The first stage of the planned $1.64 billion Townsville Port expansion has been submitted to the State Government for environmental approvals, releasing $193m of economic impact on the City and creating a wide load alert in the Northern Australian port.
Ships the size of three football fields will be able to access the Port when stage one of the expansion project is completed, increasing the existing capacity of ships from 238 metres in length to 300 metres.
The width of the ships will increase also from 32 metres to 40 metres. The channel will be widened from 92 metres at its narrowest point to 180 metres.
The waste from the dredging needed for the expansion will be carried out in accordance with strict environmental requirements. No capital dredge material will be dumped at sea. The material will all be placed in a fully contained area at the Port.
The project is anticipated to cause over 8000 trucks to be taken off the roads and highways cutting carbon emissions and making the roads safer for passenger vehicles.
The project has been in the planning for 10 years. When the business case that has been submitted to the Treasurer Curtis Pitt and Ports Minister Mark Bailey for consideration has been environmentally and operationally approved, the widening project is expected to take 4 1/2 years to complete. This includes one year to set up of the bunded area for the dredge material and 3 1/2 years for the actual dredging.
Eighty percent of the works will occur at the harbour entrance, adjacent to Platypus channel, and the remaining 20 percent of works will occur in the sea channel. An independent Scientific Oversight Panel will monitor the works with the authority to stop works if the impacts are deemed inaccessible at any time.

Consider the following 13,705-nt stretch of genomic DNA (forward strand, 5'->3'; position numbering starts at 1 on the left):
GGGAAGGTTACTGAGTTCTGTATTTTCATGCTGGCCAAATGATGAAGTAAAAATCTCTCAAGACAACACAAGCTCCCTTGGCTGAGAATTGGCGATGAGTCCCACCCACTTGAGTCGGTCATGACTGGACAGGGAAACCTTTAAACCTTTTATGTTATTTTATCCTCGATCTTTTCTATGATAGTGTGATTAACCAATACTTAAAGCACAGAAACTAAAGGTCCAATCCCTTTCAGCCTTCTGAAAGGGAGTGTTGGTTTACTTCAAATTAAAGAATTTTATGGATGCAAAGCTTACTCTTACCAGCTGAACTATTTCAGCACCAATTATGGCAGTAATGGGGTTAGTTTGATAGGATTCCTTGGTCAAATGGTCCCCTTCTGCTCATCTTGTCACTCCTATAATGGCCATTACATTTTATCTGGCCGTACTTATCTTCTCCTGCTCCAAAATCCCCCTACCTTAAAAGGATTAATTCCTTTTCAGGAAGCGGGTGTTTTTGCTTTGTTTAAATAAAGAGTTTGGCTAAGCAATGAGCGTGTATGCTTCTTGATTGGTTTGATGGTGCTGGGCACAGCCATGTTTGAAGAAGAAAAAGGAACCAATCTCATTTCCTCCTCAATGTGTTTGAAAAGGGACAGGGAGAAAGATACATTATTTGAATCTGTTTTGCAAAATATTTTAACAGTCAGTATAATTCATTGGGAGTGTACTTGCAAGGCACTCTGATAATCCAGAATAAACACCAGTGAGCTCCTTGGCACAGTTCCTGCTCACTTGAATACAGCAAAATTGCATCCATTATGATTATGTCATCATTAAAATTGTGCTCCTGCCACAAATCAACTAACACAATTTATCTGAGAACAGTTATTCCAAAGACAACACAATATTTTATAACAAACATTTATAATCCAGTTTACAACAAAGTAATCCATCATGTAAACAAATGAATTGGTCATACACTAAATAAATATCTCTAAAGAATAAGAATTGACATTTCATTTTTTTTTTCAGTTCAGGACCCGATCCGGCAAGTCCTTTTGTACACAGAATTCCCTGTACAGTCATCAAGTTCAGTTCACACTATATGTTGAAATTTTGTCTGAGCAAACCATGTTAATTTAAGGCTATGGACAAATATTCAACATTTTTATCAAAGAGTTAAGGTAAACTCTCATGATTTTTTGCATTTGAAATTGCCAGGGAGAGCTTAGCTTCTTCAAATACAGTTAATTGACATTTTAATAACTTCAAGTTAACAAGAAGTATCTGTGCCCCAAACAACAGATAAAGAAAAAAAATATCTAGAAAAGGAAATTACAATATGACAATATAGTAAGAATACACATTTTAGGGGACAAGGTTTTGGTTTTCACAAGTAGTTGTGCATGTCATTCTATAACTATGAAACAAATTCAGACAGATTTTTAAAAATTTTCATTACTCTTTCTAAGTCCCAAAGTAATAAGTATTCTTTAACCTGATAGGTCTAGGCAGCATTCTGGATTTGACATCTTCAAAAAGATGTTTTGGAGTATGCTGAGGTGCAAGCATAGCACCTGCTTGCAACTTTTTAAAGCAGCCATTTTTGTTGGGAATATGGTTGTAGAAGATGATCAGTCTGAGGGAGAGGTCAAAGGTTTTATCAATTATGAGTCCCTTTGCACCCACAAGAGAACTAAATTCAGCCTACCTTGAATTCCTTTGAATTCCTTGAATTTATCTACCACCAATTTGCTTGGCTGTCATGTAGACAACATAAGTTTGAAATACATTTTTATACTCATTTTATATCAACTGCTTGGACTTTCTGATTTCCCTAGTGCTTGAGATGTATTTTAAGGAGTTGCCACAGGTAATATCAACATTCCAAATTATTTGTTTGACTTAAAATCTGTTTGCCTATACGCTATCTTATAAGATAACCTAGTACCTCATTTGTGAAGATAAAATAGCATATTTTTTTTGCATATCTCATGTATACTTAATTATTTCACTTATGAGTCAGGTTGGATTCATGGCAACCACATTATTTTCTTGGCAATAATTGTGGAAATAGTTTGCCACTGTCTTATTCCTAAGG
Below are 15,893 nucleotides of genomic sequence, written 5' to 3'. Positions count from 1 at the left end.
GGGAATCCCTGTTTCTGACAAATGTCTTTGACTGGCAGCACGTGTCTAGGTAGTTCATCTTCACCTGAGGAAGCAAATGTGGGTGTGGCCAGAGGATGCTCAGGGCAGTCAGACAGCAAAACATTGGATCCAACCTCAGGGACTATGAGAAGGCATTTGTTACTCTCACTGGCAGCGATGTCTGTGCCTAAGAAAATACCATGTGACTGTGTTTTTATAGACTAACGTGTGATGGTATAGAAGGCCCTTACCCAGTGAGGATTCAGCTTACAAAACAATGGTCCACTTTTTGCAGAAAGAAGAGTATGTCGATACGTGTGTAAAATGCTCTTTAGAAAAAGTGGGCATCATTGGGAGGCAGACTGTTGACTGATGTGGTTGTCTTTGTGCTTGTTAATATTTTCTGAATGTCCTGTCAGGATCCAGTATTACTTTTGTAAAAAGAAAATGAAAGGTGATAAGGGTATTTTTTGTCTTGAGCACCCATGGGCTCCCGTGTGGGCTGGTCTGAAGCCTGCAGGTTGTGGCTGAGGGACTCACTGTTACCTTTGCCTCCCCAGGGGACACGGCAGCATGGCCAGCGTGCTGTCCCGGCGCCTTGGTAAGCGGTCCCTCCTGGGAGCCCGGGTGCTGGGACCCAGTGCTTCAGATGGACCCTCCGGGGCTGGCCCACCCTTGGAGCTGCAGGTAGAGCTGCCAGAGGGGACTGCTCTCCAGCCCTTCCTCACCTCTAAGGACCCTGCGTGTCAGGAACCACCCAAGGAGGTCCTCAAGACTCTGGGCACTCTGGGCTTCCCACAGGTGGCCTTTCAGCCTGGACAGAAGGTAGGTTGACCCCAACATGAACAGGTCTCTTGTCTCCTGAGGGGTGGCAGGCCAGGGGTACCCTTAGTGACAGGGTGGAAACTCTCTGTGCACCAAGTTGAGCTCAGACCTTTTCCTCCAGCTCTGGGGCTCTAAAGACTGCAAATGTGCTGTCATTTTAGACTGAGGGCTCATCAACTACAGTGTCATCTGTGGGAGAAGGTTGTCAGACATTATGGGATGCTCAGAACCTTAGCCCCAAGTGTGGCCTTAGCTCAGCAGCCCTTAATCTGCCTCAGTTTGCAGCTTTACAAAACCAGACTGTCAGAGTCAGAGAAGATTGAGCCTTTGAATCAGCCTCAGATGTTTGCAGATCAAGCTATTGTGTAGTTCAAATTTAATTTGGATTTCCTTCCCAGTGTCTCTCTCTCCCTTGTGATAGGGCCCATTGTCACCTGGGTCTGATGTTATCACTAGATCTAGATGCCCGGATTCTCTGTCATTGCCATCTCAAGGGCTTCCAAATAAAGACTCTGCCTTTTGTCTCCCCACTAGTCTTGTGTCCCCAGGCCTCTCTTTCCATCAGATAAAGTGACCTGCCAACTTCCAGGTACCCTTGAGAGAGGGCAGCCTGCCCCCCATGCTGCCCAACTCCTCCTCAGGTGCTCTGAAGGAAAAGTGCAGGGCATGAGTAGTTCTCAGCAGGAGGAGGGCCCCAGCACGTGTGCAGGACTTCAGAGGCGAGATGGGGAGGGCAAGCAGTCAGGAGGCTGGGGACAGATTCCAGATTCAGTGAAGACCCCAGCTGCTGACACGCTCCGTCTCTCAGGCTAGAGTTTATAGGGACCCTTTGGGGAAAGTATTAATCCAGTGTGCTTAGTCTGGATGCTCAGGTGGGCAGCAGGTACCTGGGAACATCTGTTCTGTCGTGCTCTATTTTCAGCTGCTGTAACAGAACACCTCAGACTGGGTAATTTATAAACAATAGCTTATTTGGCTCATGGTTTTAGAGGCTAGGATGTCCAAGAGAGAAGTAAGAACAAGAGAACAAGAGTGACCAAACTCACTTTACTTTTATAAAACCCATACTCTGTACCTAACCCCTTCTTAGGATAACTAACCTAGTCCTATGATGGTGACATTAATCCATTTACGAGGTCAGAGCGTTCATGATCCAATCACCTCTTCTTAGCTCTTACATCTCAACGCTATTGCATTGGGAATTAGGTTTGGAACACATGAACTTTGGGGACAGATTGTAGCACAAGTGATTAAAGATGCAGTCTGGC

Widening the port is essential to bring it up to standard with other capital city ports because ships have gotten bigger over the past 40 years and they cannot fit into Townsville’s narrow channel.
Shipping companies are bypassing Townsville to capital city ports but will gladly steam in and out of Townsville if they can safely navigate their ships through the Port.
If the billion dollar Port expansion had not been considered for the expansion, freight costs for local businesses from capital cities 1300 kilometres away will continue to increase, while passenger cruise ships business opportunities will be missed.
Port of Townsville chief executive officer Ranee Crosby’s commented to the Townsville Bulletin where she said “That means over time, less commercial ships and cruise ships will be able to access our port, stifling trade opportunities and potentially putting an end to the boom we are seeing in cruise ship visits to Townsville over the next 10 years”.
The project is expected to generate 120 new full-time equivalent jobs in Townsville during construction.
TREN identified that Industry Space in the City is critical to a smart city future and the Port as a heavy industry player in the Townsville property market and its economy is a critical strategic asset to the City.
The expansion of the Port and the increased capacity for trade is a positive announcement by the Port of Townsville.